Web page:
Summary: Jesus reveals His true character – one which you will find at once comforting and challenging – part 2
Today we conclude a study that we began last Sunday in Matthew 11 – answering the question: "What is God like"? If you missed it, pick up the tape.
But to bring us up to speed – John the Baptist, having baptized Jesus as the Messiah, has some doubts and sends his disciples to ask the question: "Are you the Messiah, or should we look for someone else?"
John asks this, most likely, because the kind of Messiah he might have expected – someone who fell in line with his message of repentance and judgment – was not the kind of Messiah Jesus was being – all this healing and love and forgiveness stuff.
Jesus, far from criticizing John, still doesn’t answer the question directly. He tells John to look at what he’s done and draw his own conclusions.
We learn from that that
1 – It’s okay to ask honest questions
2 – Jesus doesn’t always answer us straight out
3 – We need to look at what He’s doing and
4 – We need listen carefully – by changing 1 word Jesus hinted that He is the Messiah
5 – You can’t put labels on Jesus – He won’t be put in that kind of a box (glutton/sinner)
So we come to verses 28 through 30.
You know, Jesus is the best selling author of all time, but never wrote a word.
Jesus was one of the most popular speakers of his day, but He never pushed His own self on others
Jesus led the way to our eternal salvation, by living a perfect life and then dieing in our place – yet He said very little about Himself.
What we have in these three verses are some of the only autobiographical words Jesus ever uttered – and even those are filled with love for us.
28 "Come to me, all you who are weary and burdened, and I will give you rest. 29 Take my yoke upon you and learn from me, for I am gentle and humble in heart, and you will find rest for your souls. 30 For my yoke is easy and my burden is light."
This verse actually operates on several levels. One level is a comparison of the heavy yoke placed upon the Jews by the Pharisees – characterized by the law – compared to the different kind of yoke placed upon us by Jesus, characterized by love.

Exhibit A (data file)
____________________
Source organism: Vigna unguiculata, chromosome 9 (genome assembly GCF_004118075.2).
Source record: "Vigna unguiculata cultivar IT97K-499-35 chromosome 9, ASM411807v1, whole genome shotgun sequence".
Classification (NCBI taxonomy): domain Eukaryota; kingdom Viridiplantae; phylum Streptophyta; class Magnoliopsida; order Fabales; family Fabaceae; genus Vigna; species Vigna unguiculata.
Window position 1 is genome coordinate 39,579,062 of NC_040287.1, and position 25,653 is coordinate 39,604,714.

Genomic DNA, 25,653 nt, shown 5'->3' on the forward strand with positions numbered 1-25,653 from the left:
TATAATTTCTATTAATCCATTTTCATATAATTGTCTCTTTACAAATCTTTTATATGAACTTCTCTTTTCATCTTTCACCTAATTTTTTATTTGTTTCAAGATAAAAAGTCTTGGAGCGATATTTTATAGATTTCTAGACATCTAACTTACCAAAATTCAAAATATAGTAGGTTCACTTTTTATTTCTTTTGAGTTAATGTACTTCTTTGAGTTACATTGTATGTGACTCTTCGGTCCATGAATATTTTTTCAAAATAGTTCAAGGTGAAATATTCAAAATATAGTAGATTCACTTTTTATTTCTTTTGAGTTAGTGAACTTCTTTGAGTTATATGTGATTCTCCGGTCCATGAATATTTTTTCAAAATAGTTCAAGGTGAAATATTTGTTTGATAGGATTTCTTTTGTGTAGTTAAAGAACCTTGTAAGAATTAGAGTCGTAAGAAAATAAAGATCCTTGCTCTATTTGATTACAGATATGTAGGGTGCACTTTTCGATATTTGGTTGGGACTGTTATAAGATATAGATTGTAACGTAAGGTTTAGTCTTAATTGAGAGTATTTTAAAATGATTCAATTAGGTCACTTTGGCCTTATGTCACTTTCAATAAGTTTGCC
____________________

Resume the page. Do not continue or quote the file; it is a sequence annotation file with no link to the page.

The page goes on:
But there is another more personal level.
Jesus says: No one knows the Father but the Son – then He says He wants us to know Him so He can reveal the Father to us.
Jesus says: Come. It’s in the imperative – a command, not just an invitation. He urges us who are weary and heavy laden and He promises rest.
How do we get weary? We get weary from bearing the load ourselves – of trying to hold all of the things in our lives up and make them all work together. Before coming to Christ even the burden of "what happens after this life?" and "am I good enough to go to Heaven?" weigh us down. After coming to Christ it’s the burden of "am I failing God? Am I doing what He wants?" Maybe we are just weary from life and all the attacks of the enemy.
Jesus answers those questions by saying: Come! And you’ll find rest. The word rest is interesting because it means refreshment. You know how it is to work hard outside on a hot summer day, and someone hands you an icy glass of lemonade and offers you a lawn chair in the cool of the shade. You sit down and drink up – ahh – refreshment.
Jesus offers refreshment – taking our burden of "am I good enough" and saying "no, but I am and I’m going to take your load off."
But isn’t it funny how, as Christians, we still feel the burdens – the burdens of providing for our families, the burdens of keeping relationships going, the burdens of guilt, the burden of feeling that we just don’t measure up somehow.
Jesus calls us to come to Him in that space as well. He tells us to do two things:
Take My yoke upon you
Learn of Me
I think in here are two key ideas to having a successful Christian life:
1. Take on no other burdens than the Lord lays on you
2. Focus your efforts instead on becoming like Him
Some people just seem able to ignore burdens – but for many if not most of us – we feel the weight of responsibility – whether it’s to our family, our church, our work, even our friends. I would challenge you before you say "yes" say "Lord, is this of You?" This is something I struggle with – telling someone the Lord didn’t give me permission to do this seems like a cop out. And certainly I’m not advocating that we use the Lord as an excuse not to commit, not to work hard, not to be responsible.